Radioactive water pouring into massive sinkhole in Florida leeching into aquifer
Millions of litres of contaminated water is leeching into central Florida’s aquifer after a massive sinkhole opened up at a fertilizer plant last month.
The chasm opened in late August in the middle of a gypsum stack located on the property of a Mosaic Co. plant east of Tampa Bay, which produces phosphate fertilizers and animal feed ingredients.
The hole measures over 12 metres across, and officials are unsure of how deep it goes.
Since opening nearly three weeks ago, authorities believe more than 800 million litres of slightly radioactive water, contaminated with phosphoric acid, has cascaded into the gap.
David Jellerson, Mosaic’s director of environment and phosphate projects, told WFLA that employees were monitoring water levels on the stack on Aug. 27 when they noticed a drop.
“When it was first noticed, we installed pumping systems to move water out of that compartment on the gypsum stack, to recover the water,” he said.
Not all the water has been reclaimed by the pumps, but Jellerson said the company is “confident” the wells are capturing the water and “pulling it back.”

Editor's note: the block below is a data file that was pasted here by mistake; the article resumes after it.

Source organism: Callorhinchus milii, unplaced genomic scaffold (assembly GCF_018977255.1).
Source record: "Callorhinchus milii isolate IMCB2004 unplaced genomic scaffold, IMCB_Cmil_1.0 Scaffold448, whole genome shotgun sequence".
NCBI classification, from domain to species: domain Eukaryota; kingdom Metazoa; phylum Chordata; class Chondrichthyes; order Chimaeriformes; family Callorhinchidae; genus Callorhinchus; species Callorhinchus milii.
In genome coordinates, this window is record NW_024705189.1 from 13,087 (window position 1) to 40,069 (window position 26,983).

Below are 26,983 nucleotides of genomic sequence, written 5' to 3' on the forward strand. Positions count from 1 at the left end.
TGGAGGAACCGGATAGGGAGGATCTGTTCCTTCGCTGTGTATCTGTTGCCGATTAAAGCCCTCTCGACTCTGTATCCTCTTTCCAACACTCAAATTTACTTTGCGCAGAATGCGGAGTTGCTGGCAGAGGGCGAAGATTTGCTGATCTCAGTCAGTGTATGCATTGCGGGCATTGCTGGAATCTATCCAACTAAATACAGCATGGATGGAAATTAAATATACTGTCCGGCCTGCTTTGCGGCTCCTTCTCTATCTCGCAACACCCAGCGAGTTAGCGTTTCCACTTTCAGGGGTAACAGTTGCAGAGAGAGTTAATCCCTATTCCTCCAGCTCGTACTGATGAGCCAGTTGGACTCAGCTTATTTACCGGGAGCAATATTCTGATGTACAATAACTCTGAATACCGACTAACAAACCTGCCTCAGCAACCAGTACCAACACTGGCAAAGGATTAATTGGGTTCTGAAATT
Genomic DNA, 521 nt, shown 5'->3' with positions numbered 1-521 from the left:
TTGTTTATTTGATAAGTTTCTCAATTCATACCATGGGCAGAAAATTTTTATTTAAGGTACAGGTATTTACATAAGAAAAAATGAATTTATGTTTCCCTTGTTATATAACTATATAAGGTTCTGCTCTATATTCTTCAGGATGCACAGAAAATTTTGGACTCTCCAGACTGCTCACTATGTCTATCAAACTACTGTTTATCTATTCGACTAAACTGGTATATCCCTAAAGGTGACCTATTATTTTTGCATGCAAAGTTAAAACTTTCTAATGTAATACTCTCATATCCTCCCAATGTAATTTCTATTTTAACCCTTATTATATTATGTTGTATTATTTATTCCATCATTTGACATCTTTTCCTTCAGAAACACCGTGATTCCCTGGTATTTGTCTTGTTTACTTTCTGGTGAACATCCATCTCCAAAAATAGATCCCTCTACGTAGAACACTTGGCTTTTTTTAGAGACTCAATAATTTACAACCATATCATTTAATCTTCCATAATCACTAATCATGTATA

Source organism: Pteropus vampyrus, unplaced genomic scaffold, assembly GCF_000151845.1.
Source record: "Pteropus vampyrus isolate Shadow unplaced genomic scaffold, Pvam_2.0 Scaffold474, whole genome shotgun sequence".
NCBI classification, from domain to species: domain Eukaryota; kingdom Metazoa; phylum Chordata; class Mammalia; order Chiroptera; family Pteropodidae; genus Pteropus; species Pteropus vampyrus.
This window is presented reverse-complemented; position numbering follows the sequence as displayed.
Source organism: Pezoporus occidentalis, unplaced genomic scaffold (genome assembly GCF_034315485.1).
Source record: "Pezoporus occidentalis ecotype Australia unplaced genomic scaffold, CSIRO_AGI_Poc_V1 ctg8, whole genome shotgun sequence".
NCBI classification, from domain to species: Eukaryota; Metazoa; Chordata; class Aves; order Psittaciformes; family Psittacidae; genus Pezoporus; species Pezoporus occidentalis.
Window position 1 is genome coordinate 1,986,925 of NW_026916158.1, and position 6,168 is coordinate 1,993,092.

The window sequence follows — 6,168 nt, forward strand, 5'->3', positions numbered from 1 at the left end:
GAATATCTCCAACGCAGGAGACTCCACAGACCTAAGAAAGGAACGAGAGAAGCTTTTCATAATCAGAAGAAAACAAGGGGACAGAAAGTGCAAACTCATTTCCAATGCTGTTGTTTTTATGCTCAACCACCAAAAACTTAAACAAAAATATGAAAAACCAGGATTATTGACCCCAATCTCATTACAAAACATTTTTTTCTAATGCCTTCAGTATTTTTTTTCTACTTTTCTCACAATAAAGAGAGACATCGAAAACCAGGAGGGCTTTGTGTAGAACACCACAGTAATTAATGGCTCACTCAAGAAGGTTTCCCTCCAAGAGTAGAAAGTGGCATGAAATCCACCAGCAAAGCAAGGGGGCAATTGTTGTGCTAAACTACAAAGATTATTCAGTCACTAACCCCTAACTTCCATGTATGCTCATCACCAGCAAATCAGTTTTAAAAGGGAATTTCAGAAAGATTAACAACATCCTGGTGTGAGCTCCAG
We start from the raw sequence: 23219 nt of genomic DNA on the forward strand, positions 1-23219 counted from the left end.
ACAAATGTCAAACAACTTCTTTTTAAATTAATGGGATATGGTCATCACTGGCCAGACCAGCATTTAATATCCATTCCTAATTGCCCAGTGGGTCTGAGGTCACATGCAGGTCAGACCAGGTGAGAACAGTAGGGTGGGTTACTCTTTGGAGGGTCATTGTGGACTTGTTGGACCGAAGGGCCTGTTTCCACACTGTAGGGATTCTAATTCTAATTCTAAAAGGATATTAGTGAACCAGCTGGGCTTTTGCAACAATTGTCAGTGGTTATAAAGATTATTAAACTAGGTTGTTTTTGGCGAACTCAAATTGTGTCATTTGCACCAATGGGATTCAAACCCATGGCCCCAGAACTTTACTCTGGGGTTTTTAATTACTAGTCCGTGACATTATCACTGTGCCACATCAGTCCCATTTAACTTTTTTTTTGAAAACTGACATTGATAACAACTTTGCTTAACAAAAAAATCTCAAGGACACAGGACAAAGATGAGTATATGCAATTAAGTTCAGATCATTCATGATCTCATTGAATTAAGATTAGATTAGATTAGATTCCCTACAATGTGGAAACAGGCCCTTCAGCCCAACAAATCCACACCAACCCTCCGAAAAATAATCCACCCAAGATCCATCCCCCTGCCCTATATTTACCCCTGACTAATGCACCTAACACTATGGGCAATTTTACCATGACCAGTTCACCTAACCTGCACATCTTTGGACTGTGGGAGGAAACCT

Mosaic doesn’t believe the toxic water has leaked into the private wells of local residents, but would provide tests if requested by homeowners.
“We continue to monitor the stack, 24 hours a day, 7 days a week, to insure that there’s no safety or environmental concern on top of the gypsum stack itself, as well as around the rest of the property,” plant assistant general manager Chris Hagemo also told WFLA.
Representatives from the Florida Department of Environmental Protection have reportedly been visiting and monitoring the plant daily since the sinkhole was discovered.
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